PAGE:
What lies behind the political crisis in Turkey?

Turkey’s current government is collapsing. The government, a coalition of the social democratic Democratic Left (DSP) of Prime Minister Bülent Ecevit, the neo-fascist Nationalist Movement Party (MHP—Grey Wolves) of Vice Premier Devlet Bahceli, and Mesut Yilmaz’s conservative Motherland Party (ANAP), lost its absolute majority following the resignation of 59 deputies and seven ministers and state secretaries earlier this month.

At the request of the strongest remaining faction in the government, the MHP, parliament is to reconvene September 1, during its traditional summer break, to decide on early elections.

Precipitating the break-up of the governing coalition is pressure from the International Monetary Fund (IMF), the United States and the European Union (EU) for Turkey to take further steps in reorganising its economy and enacting certain political changes. For a number of months influential sections of the Turkish business community and media have conducted a campaign in support of Western demands. At the same time, since the events of September 11 and the US “war on terrorism,” extreme right-wing and nationalist forces have gone onto the offensive.

The government had long ago lost popular support, but not because it was reluctant to implement the demands made by Western governments and business concerns. Quite the opposite. At the beginning of last year the Turkish president, Ahmet Necdet Sezer, supported by sections of the military, deliberately provoked a confrontation with Prime Minister Ecevit, whom he accused of being negligent in the struggle against corruption and nepotism.

This provoked a banking crisis and collapse of the Turkish currency, whereupon the IMF and the World Bank demanded a radical opening up of the economy to foreign capital in exchange for a credit amounting to $16 billion. The former vice chairman of the World Bank and political independent Kemal Dervis was flown to Turkey to implement this programme as a head of a super-ministry incorporating business and finance.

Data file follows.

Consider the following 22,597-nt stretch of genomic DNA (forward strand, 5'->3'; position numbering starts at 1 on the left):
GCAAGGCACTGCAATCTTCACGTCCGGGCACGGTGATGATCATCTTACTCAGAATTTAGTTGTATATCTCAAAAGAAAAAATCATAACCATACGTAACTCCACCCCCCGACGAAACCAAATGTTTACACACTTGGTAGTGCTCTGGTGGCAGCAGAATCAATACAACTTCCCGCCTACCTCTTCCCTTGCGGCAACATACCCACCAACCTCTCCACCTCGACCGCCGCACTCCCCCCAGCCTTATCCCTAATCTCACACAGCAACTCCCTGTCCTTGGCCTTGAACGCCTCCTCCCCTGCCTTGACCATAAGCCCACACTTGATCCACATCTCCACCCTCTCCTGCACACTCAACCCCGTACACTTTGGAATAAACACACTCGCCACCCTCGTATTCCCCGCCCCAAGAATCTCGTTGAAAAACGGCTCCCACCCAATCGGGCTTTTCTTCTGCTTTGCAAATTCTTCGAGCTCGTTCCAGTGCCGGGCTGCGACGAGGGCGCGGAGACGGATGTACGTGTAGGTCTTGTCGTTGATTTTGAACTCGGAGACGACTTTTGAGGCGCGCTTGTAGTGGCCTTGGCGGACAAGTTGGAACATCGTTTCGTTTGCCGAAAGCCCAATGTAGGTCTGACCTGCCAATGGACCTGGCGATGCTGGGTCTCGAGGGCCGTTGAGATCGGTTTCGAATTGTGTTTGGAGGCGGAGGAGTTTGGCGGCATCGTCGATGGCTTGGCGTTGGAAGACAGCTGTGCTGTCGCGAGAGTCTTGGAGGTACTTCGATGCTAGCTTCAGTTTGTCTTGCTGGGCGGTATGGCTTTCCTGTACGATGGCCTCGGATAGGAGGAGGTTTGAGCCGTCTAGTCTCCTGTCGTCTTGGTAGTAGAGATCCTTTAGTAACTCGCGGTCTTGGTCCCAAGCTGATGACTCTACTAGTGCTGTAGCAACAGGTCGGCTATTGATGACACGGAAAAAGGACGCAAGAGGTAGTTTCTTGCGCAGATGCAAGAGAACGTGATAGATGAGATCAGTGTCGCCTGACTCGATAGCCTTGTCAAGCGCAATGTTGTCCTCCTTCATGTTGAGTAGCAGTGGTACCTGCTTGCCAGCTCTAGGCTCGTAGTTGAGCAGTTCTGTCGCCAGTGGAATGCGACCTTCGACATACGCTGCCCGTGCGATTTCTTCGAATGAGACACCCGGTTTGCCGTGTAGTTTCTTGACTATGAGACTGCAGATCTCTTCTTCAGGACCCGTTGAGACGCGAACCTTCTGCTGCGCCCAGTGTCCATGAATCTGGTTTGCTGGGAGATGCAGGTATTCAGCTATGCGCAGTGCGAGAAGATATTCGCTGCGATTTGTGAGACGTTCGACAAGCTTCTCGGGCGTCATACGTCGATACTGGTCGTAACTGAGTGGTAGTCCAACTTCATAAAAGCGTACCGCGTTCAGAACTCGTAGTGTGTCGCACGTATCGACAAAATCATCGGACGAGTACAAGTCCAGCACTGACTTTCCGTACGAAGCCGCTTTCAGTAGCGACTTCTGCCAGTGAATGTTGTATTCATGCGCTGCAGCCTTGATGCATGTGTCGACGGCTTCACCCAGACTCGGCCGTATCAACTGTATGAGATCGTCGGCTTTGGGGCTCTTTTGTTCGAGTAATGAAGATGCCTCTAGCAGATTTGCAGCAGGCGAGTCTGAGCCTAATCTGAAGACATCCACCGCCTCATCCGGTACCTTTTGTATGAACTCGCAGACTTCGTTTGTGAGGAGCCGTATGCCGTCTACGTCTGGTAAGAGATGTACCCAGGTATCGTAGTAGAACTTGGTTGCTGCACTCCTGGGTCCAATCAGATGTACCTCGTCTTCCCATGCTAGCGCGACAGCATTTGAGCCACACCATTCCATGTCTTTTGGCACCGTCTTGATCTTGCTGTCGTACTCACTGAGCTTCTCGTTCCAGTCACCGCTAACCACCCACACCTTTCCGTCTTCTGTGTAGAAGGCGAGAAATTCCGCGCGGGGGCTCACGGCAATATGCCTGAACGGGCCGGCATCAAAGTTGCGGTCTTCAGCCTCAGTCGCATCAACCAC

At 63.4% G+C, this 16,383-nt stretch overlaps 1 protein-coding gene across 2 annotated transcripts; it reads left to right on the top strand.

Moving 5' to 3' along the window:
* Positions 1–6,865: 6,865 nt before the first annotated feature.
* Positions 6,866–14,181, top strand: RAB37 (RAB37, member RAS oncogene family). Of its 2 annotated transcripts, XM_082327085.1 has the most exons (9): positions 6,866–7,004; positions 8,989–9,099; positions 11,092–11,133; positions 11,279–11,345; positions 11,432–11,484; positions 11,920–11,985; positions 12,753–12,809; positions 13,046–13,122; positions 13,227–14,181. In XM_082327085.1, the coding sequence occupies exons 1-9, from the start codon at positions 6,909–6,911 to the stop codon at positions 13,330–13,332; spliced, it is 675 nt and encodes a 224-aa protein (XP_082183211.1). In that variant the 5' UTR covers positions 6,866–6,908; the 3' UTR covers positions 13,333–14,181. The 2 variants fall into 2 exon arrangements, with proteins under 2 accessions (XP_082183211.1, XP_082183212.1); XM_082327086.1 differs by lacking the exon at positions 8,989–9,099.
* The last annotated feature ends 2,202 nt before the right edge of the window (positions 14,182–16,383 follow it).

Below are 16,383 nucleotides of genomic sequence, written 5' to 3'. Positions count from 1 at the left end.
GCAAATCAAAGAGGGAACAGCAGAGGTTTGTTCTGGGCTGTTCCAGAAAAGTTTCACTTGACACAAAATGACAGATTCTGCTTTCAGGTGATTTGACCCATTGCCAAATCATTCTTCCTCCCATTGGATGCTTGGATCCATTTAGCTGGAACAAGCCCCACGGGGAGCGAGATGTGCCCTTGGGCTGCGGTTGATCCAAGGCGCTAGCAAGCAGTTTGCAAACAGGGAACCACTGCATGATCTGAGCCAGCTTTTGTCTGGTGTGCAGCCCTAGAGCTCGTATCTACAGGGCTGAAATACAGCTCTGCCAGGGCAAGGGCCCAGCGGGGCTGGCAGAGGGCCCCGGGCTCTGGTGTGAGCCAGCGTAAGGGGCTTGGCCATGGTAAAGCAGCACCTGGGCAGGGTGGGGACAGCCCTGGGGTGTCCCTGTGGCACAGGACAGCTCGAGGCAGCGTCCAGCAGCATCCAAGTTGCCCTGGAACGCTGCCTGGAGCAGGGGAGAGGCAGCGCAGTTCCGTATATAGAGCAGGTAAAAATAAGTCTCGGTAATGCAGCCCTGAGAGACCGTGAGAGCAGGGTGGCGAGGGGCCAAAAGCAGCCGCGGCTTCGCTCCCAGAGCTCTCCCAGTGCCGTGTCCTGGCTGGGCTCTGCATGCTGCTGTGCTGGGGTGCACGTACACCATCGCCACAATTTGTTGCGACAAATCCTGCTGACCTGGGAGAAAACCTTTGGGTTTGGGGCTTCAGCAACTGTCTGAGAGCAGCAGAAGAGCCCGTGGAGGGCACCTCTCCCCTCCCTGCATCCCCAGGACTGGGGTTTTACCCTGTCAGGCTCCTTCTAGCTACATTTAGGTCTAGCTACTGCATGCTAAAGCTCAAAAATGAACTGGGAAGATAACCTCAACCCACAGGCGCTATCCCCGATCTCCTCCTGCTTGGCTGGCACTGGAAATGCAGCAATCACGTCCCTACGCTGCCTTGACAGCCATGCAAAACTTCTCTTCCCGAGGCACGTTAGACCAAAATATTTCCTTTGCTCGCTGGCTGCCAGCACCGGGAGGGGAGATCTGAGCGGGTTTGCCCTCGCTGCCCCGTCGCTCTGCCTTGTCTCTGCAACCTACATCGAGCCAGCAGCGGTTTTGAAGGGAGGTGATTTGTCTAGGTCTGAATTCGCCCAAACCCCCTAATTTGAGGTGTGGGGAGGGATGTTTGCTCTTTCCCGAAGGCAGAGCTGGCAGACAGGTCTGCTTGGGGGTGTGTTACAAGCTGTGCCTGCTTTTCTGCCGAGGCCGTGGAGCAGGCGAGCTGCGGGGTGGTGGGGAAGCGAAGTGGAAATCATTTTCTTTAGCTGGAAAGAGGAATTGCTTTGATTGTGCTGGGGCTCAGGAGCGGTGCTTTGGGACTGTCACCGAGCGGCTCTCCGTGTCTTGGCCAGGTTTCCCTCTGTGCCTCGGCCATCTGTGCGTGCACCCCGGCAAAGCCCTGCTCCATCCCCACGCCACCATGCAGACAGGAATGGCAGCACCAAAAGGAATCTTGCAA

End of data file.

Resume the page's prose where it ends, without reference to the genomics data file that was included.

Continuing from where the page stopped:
The IMF reforms resulted in a social catastrophe for the Turkish people. Within the space of a few months hundreds of thousands lost their jobs, and already low basic wages lost half their value. Tens of thousands of Turkish workers took to the streets in protest, but in vain. Concerned with the potential loss of votes, government ministers eased back on the rate of privatisation of concerns such as Telekom and Turkish Airlines. But the non-elected Dervis insisted on his course, and a number of ministers were forced to go.

The ruthless manner in which the government implemented its policies made it broadly despised. According to recent opinion polls, none of the coalition partners could be sure of obtaining the 10 percent vote necessary under the Turkish constitution to obtain representation in the government. However, the one party that did receive a new impulse after September 11 was the extreme right-wing MHP. Although the party had participated in all the attacks on the Turkish people called for by international capital, the party posed as a popular tribune, appealing in an unscrupulous manner to nationalism and anti-Kurdish chauvinism.

The European Union laid down a number of demands making Turkish membership in the EU conditional on the resolution of the Kurdish conflict, including the legalisation of Kurdish media and education, the lifting of the state of emergency in Kurdish areas, increased political control of the military and a resolution of the country’s protracted dispute with Greece over the island of Cyprus. The MHP rejects all of these proposals, as well the plans for the further privatisation of the economy. The confidence with which the party operates reflects the fact that it has the support of powerful sections of the Turkish military.